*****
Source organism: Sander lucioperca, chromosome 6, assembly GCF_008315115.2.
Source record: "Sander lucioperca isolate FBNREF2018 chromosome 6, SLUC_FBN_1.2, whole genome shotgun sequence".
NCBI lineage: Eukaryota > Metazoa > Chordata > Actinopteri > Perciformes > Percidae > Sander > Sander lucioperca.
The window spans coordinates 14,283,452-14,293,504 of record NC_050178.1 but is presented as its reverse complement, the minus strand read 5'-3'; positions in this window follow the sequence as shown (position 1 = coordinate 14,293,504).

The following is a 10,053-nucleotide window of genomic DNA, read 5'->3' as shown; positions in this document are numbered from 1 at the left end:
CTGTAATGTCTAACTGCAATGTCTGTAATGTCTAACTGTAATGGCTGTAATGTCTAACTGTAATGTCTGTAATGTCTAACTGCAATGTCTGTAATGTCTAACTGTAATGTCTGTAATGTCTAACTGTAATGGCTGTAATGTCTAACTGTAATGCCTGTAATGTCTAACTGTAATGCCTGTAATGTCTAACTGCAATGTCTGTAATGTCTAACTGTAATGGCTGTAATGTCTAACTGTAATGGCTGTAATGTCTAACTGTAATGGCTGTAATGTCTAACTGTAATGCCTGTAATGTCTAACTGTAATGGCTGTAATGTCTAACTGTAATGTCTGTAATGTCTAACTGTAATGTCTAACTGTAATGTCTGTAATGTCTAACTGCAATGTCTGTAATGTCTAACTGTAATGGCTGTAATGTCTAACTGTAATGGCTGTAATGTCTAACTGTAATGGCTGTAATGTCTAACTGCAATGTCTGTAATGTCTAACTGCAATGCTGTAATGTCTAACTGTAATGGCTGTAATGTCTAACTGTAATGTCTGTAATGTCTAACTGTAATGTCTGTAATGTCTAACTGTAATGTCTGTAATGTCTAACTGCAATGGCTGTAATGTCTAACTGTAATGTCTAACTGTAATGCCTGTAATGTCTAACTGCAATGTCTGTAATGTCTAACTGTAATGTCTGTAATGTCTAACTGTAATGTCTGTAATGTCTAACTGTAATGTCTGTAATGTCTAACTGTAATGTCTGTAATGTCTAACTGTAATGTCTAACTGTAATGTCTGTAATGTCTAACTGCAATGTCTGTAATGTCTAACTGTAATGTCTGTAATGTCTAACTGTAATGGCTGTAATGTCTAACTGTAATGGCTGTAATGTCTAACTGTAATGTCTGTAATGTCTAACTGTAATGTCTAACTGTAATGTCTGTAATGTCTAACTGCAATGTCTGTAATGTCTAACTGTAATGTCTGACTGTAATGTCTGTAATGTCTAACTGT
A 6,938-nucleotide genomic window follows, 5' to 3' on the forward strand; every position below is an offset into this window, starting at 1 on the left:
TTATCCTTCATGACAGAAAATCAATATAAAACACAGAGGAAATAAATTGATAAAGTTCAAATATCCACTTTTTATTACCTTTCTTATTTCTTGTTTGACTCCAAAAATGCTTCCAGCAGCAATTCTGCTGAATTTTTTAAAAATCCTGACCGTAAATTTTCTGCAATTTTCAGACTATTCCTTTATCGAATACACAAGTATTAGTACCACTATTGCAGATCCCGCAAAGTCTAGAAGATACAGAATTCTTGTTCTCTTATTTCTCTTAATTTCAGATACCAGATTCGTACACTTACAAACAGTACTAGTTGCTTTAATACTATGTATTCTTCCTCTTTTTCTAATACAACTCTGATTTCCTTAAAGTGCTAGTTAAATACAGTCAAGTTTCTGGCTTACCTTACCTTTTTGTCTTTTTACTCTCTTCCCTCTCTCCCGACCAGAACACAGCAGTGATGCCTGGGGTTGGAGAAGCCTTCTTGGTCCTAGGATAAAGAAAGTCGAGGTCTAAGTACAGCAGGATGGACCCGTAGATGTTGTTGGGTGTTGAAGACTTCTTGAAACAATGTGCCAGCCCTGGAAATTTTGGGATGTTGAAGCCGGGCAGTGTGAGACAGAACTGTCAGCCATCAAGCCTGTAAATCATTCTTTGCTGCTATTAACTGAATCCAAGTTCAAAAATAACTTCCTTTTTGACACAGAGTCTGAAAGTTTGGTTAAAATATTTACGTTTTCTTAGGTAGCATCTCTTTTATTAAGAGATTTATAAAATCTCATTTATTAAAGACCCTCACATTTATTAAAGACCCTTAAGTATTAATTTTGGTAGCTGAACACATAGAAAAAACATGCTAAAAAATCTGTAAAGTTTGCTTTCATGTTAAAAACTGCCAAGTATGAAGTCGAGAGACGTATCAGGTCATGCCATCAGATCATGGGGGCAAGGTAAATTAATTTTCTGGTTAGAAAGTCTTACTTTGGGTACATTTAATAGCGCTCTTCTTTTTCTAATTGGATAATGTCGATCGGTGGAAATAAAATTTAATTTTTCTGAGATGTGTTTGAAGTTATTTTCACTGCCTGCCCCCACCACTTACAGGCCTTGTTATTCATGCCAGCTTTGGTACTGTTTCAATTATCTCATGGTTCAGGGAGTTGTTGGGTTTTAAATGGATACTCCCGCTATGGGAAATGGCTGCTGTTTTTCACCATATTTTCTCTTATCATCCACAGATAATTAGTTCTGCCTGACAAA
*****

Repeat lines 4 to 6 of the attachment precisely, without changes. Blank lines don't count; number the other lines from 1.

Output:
The window spans coordinates 14,283,452-14,293,504 of record NC_050178.1 but is presented as its reverse complement, the minus strand read 5'-3'; positions in this window follow the sequence as shown (position 1 = coordinate 14,293,504).

The following is a 10,053-nucleotide window of genomic DNA, read 5'->3' as shown; positions in this document are numbered from 1 at the left end:
CTGTAATGTCTAACTGCAATGTCTGTAATGTCTAACTGTAATGGCTGTAATGTCTAACTGTAATGTCTGTAATGTCTAACTGCAATGTCTGTAATGTCTAACTGTAATGTCTGTAATGTCTAACTGTAATGGCTGTAATGTCTAACTGTAATGCCTGTAATGTCTAACTGTAATGCCTGTAATGTCTAACTGCAATGTCTGTAATGTCTAACTGTAATGGCTGTAATGTCTAACTGTAATGGCTGTAATGTCTAACTGTAATGGCTGTAATGTCTAACTGTAATGCCTGTAATGTCTAACTGTAATGGCTGTAATGTCTAACTGTAATGTCTGTAATGTCTAACTGTAATGTCTAACTGTAATGTCTGTAATGTCTAACTGCAATGTCTGTAATGTCTAACTGTAATGGCTGTAATGTCTAACTGTAATGGCTGTAATGTCTAACTGTAATGGCTGTAATGTCTAACTGCAATGTCTGTAATGTCTAACTGCAATGCTGTAATGTCTAACTGTAATGGCTGTAATGTCTAACTGTAATGTCTGTAATGTCTAACTGTAATGTCTGTAATGTCTAACTGTAATGTCTGTAATGTCTAACTGCAATGGCTGTAATGTCTAACTGTAATGTCTAACTGTAATGCCTGTAATGTCTAACTGCAATGTCTGTAATGTCTAACTGTAATGTCTGTAATGTCTAACTGTAATGTCTGTAATGTCTAACTGTAATGTCTGTAATGTCTAACTGTAATGTCTGTAATGTCTAACTGTAATGTCTAACTGTAATGTCTGTAATGTCTAACTGCAATGTCTGTAATGTCTAACTGTAATGTCTGTAATGTCTAACTGTAATGGCTGTAATGTCTAACTGTAATGGCTGTAATGTCTAACTGTAATGTCTGTAATGTCTAACTGTAATGTCTAACTGTAATGTCTGTAATGTCTAACTGCAATGTCTGTAATGTCTAACTGTAATGTCTGACTGTAATGTCTGTAATGTCTAACTGT